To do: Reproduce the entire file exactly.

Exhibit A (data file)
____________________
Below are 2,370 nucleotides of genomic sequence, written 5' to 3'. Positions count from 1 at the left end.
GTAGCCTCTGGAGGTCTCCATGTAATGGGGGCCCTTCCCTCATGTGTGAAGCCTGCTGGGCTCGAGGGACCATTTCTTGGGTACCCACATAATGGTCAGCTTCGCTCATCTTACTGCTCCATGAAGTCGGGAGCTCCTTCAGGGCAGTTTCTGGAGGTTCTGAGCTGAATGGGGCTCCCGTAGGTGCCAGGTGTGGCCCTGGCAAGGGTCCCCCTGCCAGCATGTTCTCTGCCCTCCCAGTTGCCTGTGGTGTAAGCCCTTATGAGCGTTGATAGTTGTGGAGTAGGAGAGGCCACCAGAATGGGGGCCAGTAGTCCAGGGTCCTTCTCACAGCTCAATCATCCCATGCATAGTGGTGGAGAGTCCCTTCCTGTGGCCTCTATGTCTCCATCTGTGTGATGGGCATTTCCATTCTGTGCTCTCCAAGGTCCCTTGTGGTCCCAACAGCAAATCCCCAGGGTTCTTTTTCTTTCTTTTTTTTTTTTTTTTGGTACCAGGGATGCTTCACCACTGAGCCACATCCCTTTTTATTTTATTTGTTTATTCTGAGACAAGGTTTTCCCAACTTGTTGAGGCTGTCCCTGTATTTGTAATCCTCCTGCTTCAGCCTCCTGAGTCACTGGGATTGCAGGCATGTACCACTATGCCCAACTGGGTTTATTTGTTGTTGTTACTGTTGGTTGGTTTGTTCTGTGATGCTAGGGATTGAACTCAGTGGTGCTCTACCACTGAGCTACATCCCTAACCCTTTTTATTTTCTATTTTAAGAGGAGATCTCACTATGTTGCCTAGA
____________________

Below are 2,370 nucleotides of genomic sequence, written 5' to 3'. Positions count from 1 at the left end.
GTAGCCTCTGGAGGTCTCCATGTAATGGGGGCCCTTCCCTCATGTGTGAAGCCTGCTGGGCTCGAGGGACCATTTCTTGGGTACCCACATAATGGTCAGCTTCGCTCATCTTACTGCTCCATGAAGTCGGGAGCTCCTTCAGGGCAGTTTCTGGAGGTTCTGAGCTGAATGGGGCTCCCGTAGGTGCCAGGTGTGGCCCTGGCAAGGGTCCCCCTGCCAGCATGTTCTCTGCCCTCCCAGTTGCCTGTGGTGTAAGCCCTTATGAGCGTTGATAGTTGTGGAGTAGGAGAGGCCACCAGAATGGGGGCCAGTAGTCCAGGGTCCTTCTCACAGCTCAATCATCCCATGCATAGTGGTGGAGAGTCCCTTCCTGTGGCCTCTATGTCTCCATCTGTGTGATGGGCATTTCCATTCTGTGCTCTCCAAGGTCCCTTGTGGTCCCAACAGCAAATCCCCAGGGTTCTTTTTCTTTCTTTTTTTTTTTTTTTTGGTACCAGGGATGCTTCACCACTGAGCCACATCCCTTTTTATTTTATTTGTTTATTCTGAGACAAGGTTTTCCCAACTTGTTGAGGCTGTCCCTGTATTTGTAATCCTCCTGCTTCAGCCTCCTGAGTCACTGGGATTGCAGGCATGTACCACTATGCCCAACTGGGTTTATTTGTTGTTGTTACTGTTGGTTGGTTTGTTCTGTGATGCTAGGGATTGAACTCAGTGGTGCTCTACCACTGAGCTACATCCCTAACCCTTTTTATTTTCTATTTTAAGAGGAGATCTCACTATGTTGCCTAGA